MGWCC #800

crossword 3:22
meta DNF 3 days 


hello and welcome to episode #800 of matt gaffney’s weekly crossword contest, “With This Ring, I Thee Solve”. first of all, congrats to matt on making it to 800 weeks of mgwcc. that is an enormous number! i can’t believe mgwcc has been going for over 15 years. i can still remember the earliest weeks of the contest, when there were tens of people solving and my own career in crosswords (as a solver, constructor, and then blogger) was nascent. feels like only yesterday!

anyway, the instructions for this week 5 puzzle tell us that we’re looking for a noted American institution. okay. what are the theme answers? this was hardly obvious at first, but i did notice a plethora of clues containing a spelled-out numeral:

  • {Like the six columns still standing on the east side of the Acropolis’s Temple of Athena} IONIC.
  • {Nap who once struck out only nine times in an entire season} LAJOIE.
  • {Figure eight maker Kulik} ILIA.
  • {Formidable four} ACES. i assume matt is referring to the aces in a deck of cards, but the las vegas ACES have stormed to the WNBA finals behind their own formidable four of a’ja wilson, chelsea gray, kelsey plum, and jackie young.
  • {Oscar nominee with six senses?} OSMENT. the use of some of the numerals in the clues has been gratuitous, but this one is really a stretch. haley joel OSMENT was nominated for best supporting actor for the sixth sense.
  • {He told Oppenheimer’s story in three hours} NOLAN.
  • {Dectet minus seven} TRIO.

i don’t know if {Prime minister before and then after Gladstone} DISRAELI and {Seymour or Austen} JANE are meant to be theme answers; i’m guessing not, since the other numerals stand on their own rather than being part of a longer word. if we were meant to look at parts of words, the clue for OSMENT could have used the more natural ordinal sixth instead of the cardinal six.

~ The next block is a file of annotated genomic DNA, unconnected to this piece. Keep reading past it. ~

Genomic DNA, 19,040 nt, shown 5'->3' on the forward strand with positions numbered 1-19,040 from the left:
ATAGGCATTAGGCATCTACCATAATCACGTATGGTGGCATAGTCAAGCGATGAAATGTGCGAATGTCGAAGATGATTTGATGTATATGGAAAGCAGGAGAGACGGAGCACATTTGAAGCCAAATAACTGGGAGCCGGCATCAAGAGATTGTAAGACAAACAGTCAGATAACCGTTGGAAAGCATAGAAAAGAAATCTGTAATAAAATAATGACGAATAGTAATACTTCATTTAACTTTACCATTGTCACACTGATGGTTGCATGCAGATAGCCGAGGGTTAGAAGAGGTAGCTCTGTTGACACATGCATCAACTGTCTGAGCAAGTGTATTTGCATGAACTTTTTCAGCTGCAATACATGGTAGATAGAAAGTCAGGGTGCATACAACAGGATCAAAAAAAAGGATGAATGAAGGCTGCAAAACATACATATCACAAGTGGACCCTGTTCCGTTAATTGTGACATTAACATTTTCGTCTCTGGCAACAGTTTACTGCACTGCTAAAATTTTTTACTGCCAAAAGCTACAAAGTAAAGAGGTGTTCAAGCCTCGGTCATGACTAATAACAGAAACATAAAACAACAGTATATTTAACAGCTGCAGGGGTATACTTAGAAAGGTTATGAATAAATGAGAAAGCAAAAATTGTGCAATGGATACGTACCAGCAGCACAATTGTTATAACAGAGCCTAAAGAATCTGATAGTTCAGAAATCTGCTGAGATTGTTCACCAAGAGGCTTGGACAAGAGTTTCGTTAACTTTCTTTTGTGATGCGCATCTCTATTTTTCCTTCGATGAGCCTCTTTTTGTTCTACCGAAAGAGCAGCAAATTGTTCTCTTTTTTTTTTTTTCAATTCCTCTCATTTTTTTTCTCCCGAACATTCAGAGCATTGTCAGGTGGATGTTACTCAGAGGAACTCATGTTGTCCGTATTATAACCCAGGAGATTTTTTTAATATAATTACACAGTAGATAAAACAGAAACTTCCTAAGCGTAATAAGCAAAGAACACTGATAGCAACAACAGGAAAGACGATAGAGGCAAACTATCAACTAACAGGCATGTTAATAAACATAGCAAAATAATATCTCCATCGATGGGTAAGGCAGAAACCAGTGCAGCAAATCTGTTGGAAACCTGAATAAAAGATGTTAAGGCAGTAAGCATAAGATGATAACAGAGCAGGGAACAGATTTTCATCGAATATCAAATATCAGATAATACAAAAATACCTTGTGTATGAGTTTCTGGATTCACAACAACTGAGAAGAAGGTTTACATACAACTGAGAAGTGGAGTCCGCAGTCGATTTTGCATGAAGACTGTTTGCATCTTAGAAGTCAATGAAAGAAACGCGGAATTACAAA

at any rate, what do we do with these? i haven’t figured out that part yet. in standard clue order, they go 6984637. if we go in strict numerical order rather than acrosses first followed by downs, it’s 4669378. they can’t be indices into their answer words, since IONIC doesn’t have six letters, ILIA doesn’t have eight, etc. it’s not an ordering since the six is repeated.

let’s think about the title. what could it mean? it’s possible we’re meant to think about wedding rings, but i doubt the surface sense is so close to the intended sense for a week 5 puzzle. (also, what would we do with wedding rings?) what else could ring refer to? the locations of the numeral-containing clues don’t form a ring in the grid. the other idea i had (especially given seven digits) was a phone number—we could give that a ring. but i don’t have enough confidence to actually, like, dial a random 7-digit number. plus, there’s no area code—and i don’t think matt would do that again.

what about the long answers? they don’t appear to be relevant, although one of them is noteworthy: {Dell Champion Crosswords contributor} ERIC ALBERT—hardly a household name, but the only person in this grid i’ve personally met, as he founded the MIT mystery hunt team i hunt with. my eye was also drawn to the fact that his name starts with ERICAL, noteworthy to me since i’ve typed out the word “numerical” several times already in this blog post.